Big Ten

Watch Rolling Stones frontman Mick Jagger lead Ohio Stadium crowd in 'O-H-I-O'

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Watch Rolling Stones frontman Mick Jagger lead Ohio Stadium crowd in 'O-H-I-O'

The World's Greatest Rock N Roll Band and the country's best college football team just seems like a no-brainer, right?

The Rolling Stones performed a concert Saturday night at Ohio Stadium in Columbus, and as the Stones tend to do everywhere they go, they dropped in a little local flavor.

Lead singer Mick Jagger gave the crowd of Buckeyes fans exactly what they wanted when he started the team's customary chant with "O-H!"

Buckeyes fans of course responded in kind.

[MORE BIG TEN: Buckeyes' Urban Meyer on Braxton Miller: 'He's playing for Ohio State']

And that wasn't it. The Stones even pulled their best Ohio State University Marching Band impression with a rendition of "Hang On Sloopy," a tune originally recorded in 1964 (the same year the Stones released "England's Newest Hit Makers," their debut album) and made famous by Ohio-based band the McCoys.

[MORE BIG TEN: Report: Investigations costing Illini up to $425 an hour]

The Stones played all the hits, obviously. Here's the setlist, but perhaps more important for Ohio State fans, though, is the awesome Buckeye-helmet-inspired Stones tongue logo you can see in the background.

[MORE BIG TEN: Michigan's Jabrill Peppers criticizes NCAA over food money on Twitter]

And here's a picture of Jagger in The Shoe before the show.

The Buckeyes are the reigning College Football Playoff champions. The Stones are music's all-time champions. Only fitting they share the same stadium for one night.

(h/t Land Grant Holy Land)

Northwestern running back Jeremy Larkin diagnosed with cervical stenosis, will retire immediately

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USA TODAY

Northwestern running back Jeremy Larkin diagnosed with cervical stenosis, will retire immediately

Tough news out of Evanston this morning: Northwestern announced that running back Jeremy Larkin will retire immediately after being diagnosed with cervical stenosis.

Cervical stenois is the narrowing of the spinal canal in one's neck, according to Mayo Clinic. Larkin's condition is thankfully not life-threatening, though it does prevent him from continuing to participate in the game of football. 

"Football has been a lifelong passion and it has been a process to reconcile the fact I won't be on that field again, given I've played this game since I was five years old," Larkin said.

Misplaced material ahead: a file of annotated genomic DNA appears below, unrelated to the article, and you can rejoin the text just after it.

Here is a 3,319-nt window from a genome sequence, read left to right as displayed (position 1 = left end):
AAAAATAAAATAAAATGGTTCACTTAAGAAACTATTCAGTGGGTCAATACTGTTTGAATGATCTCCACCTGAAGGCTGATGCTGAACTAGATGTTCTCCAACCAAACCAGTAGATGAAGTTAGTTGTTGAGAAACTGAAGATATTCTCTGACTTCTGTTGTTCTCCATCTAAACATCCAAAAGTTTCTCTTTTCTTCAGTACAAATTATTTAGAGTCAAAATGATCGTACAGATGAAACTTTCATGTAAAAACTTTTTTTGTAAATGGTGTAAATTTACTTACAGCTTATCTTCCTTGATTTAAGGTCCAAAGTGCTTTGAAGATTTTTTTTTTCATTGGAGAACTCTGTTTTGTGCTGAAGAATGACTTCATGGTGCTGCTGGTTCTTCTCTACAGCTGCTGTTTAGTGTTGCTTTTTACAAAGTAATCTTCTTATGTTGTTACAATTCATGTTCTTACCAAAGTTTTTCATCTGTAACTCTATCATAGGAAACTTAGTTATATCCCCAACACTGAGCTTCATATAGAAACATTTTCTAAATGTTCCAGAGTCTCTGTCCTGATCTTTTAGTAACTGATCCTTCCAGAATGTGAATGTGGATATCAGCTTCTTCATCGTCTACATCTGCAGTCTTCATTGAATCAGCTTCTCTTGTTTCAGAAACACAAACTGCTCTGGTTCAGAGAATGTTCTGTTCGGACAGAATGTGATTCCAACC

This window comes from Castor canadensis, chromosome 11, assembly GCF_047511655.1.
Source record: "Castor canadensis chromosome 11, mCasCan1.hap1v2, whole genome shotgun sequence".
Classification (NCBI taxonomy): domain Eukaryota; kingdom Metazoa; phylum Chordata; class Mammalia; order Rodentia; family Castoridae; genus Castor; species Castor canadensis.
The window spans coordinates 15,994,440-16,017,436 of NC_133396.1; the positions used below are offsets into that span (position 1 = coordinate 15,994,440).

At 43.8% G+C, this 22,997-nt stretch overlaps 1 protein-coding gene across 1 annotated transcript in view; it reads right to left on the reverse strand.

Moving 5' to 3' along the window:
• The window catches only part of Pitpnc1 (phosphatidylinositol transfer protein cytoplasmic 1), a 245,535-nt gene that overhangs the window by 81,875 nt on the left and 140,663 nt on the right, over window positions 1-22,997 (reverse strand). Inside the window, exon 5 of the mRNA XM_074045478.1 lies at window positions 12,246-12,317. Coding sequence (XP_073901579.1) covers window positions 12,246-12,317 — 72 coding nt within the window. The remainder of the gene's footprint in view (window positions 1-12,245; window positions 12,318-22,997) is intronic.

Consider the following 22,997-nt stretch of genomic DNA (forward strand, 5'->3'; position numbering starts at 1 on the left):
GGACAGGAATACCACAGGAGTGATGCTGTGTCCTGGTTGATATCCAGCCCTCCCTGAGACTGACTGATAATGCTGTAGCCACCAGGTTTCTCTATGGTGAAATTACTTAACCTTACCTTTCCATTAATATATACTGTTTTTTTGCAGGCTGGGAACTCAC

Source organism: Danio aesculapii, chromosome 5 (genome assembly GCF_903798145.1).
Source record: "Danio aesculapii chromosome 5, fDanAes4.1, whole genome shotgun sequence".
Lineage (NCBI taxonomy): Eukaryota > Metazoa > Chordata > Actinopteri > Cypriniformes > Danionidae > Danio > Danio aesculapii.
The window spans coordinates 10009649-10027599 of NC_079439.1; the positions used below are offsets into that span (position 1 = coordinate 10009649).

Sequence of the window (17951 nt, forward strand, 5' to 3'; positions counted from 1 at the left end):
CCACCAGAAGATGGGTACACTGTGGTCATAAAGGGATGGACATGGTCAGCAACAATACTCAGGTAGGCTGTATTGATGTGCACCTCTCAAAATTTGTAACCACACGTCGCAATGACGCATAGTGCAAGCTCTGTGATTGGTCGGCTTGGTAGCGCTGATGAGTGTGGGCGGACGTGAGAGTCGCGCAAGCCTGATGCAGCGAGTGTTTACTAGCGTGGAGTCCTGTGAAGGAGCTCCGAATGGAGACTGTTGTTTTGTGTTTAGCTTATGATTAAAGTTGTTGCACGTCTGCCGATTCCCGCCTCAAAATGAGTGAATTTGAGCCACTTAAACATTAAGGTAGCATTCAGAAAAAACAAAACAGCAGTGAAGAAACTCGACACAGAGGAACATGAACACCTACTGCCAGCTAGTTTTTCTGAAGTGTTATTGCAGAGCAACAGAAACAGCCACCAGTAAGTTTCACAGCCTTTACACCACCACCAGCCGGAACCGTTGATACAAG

"I'm extremely appreciative of the Northwestern sports medicine and athletic training staffs for uncovering this condition, and for my coaches and the medical staff for always putting my health first.

"I came to this University to engage at the absolute highest level on the field and in the classroom, and I'm grateful for the opportunity to continue one of those while supporting my teammates from the sideline." 

Head Coach Pat Fitzgerald called the news "heartbreaking."

"This is heartbreaking because I see every day how much Jeremy loves the game, loves his teammates, and loves to compete," Fitzgerald said in a statement. "But this is the absolute best possible outcome for him.

"The discovery of this condition allowed Jeremy and his family to make an informed decision for his long-term health and well-being. For those of us who have known Jeremy Larkin since his high school days, his future is exceptionally bright. I can't wait to see the impact he makes in our world."

Larkin is a sophomore from Cincinnati. He finishes his Northwestern career with 156 carries for 849 yards and 10 rushing touchdowns.

Former Illini champion Kevin Anderson upsets Roger Federer in Wimbledon quarterfinal

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USA TODAY

Former Illini champion Kevin Anderson upsets Roger Federer in Wimbledon quarterfinal

Former University of Illinois tennis star Kevin Anderson completed a marathon upset against an all-time great on the highest stage of professional tennis.

Anderson came back from two sets down to beat Roger Federer in Wimbledon’s quarterfinals 2-6, 6-7, 7-6, 6-4, 13-11 on Wednesday morning. He will play in the semifinals of the tournament for the first time in his career.

As a native of South Africa, Anderson played three seasons with the Fighting Illini and won the NCAA doubles championship during the 2005-06 season as a sophomore. The 32-year-old was a three-time All-American in singles at Illinois.

Now, as the eighth ranked singles player on the ATP World Tour, Anderson is a force to be reckoned with at the professional level. He made it all the way to the US Open final in 2017.

The former Illini star will look to keep his recent success going when he represents Illinois in the semifinals of Wimbledon this Friday.